The development of appropriate surgical technical skills involves the perception of their application in the reality in which we live and the learner's willingness to commit to continuous exercise of the surgical art to develop skills, improve accuracy and refine details2. This circuit aimed at screening cognitive, psychomotor and affective domains of the students who were beginning the fourth year of Medicine, identifying difficulties and facilities in relation to surgical techniques, mapping points for strengthening and ways to overcome challenges inherent to surgical activities.

The planning of this strategy explored the students' expected prior knowledge and helped to review, clarify and standardize operating procedures that should be checked systematically. The didactic actions set specific goals and guidelines to be achieved during the course of outpatient surgery.

Research shows that the Simulation-Based Medical Education (SBME) can provide consistent learning and has been used in urgency and emergency medicine8 and in the prevention of infections related to health care9. The proposed circuit combined three categories of learning: exposure, exploration and simulation10. This diversity of methods tried to reach for different students within the same group, evaluate, level, adjust the teaching plan, adapting strategies and content, and also reduce, directly and indirectly, failures and cost of wasted time and material in the weekly surgical activities of the discipline.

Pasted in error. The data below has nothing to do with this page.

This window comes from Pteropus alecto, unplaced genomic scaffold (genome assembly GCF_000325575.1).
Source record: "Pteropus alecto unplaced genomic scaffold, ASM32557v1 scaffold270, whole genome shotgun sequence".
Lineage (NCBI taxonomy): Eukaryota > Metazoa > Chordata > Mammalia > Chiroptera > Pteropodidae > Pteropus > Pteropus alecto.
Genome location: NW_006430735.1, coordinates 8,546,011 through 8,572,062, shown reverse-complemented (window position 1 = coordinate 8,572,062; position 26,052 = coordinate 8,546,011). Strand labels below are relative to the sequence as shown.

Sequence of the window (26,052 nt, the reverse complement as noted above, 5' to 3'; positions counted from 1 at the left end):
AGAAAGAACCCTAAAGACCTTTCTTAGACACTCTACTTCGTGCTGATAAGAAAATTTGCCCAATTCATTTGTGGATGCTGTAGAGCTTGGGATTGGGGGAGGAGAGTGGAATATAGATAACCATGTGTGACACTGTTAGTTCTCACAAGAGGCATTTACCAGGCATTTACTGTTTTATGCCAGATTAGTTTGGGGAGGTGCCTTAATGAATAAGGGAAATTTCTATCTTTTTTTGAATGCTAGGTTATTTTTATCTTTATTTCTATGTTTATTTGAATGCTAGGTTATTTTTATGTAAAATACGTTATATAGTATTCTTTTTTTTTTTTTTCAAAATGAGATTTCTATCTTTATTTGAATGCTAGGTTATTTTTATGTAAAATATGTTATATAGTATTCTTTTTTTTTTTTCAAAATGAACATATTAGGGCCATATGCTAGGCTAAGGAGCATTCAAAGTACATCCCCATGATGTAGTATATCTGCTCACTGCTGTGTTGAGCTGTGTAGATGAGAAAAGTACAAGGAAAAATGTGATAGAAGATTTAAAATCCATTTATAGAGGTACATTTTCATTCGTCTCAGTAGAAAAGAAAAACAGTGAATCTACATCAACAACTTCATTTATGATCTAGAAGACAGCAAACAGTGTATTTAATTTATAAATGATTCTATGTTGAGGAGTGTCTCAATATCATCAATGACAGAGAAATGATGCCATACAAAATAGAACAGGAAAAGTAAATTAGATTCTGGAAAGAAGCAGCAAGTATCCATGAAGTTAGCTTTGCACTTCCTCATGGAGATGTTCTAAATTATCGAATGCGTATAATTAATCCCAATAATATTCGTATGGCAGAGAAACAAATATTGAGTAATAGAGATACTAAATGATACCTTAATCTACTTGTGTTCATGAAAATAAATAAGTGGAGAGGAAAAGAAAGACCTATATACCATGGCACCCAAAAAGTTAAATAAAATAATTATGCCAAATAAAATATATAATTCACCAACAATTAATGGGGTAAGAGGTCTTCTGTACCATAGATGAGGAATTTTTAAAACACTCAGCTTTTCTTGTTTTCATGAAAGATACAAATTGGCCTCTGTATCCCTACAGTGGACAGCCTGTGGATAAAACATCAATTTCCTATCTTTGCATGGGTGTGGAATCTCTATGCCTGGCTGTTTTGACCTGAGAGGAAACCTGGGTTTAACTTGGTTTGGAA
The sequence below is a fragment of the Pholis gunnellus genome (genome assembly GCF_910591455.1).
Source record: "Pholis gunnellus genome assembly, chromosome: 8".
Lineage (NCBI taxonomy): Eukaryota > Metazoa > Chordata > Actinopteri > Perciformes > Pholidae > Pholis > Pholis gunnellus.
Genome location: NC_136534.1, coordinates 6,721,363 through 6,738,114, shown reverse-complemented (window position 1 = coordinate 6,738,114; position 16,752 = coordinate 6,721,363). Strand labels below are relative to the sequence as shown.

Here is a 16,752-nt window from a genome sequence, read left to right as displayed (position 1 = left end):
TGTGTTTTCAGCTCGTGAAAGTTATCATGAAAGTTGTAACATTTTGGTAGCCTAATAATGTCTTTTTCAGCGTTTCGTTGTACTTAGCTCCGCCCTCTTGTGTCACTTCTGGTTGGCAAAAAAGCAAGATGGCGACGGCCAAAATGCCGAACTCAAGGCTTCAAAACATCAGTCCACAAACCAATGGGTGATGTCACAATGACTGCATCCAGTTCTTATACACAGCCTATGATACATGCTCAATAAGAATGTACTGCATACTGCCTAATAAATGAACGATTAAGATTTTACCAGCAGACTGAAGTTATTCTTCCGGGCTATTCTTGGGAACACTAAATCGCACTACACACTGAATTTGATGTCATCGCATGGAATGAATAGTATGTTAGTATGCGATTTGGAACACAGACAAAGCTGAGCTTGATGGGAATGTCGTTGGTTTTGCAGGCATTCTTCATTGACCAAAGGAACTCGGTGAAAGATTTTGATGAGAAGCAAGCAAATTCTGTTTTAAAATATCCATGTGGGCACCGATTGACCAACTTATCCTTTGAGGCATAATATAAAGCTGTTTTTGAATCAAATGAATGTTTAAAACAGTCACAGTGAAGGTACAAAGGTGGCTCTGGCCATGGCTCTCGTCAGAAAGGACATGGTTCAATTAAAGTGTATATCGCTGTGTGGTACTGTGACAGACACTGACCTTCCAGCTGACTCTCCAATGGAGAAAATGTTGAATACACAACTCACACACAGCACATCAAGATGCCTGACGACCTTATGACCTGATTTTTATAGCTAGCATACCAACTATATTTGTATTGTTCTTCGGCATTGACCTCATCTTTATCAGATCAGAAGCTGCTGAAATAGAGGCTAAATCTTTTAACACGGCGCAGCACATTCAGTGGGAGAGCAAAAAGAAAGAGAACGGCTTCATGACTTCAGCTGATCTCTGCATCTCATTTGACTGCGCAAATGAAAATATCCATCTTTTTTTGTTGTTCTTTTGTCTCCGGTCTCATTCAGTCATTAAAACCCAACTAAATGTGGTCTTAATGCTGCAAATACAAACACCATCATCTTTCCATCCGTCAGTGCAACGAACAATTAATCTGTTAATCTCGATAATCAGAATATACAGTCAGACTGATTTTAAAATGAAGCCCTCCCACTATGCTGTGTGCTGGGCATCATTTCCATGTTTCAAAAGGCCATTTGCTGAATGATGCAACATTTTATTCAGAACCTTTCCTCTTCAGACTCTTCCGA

This new architecture in the evaluation process also served to integrate theory and practice, giving priority to the dynamic methods for review, correction, structuring, strengthening and updating of surgical expertise.

One of the advantages of the circuit putting students a in practical activities setting to mobilize knowledge, articulate skills and attitudes in view of their duties and responsibilities. The multitasking performance way introduced in this proposal intended to raise awareness of the importance of the field of surgical techniques in the development of the individual and collective assistance to the community, with fewer errors11 and more accuracy, and, above all, to encourage students' skills, increase patient safety and prevent adverse surgical events12-14.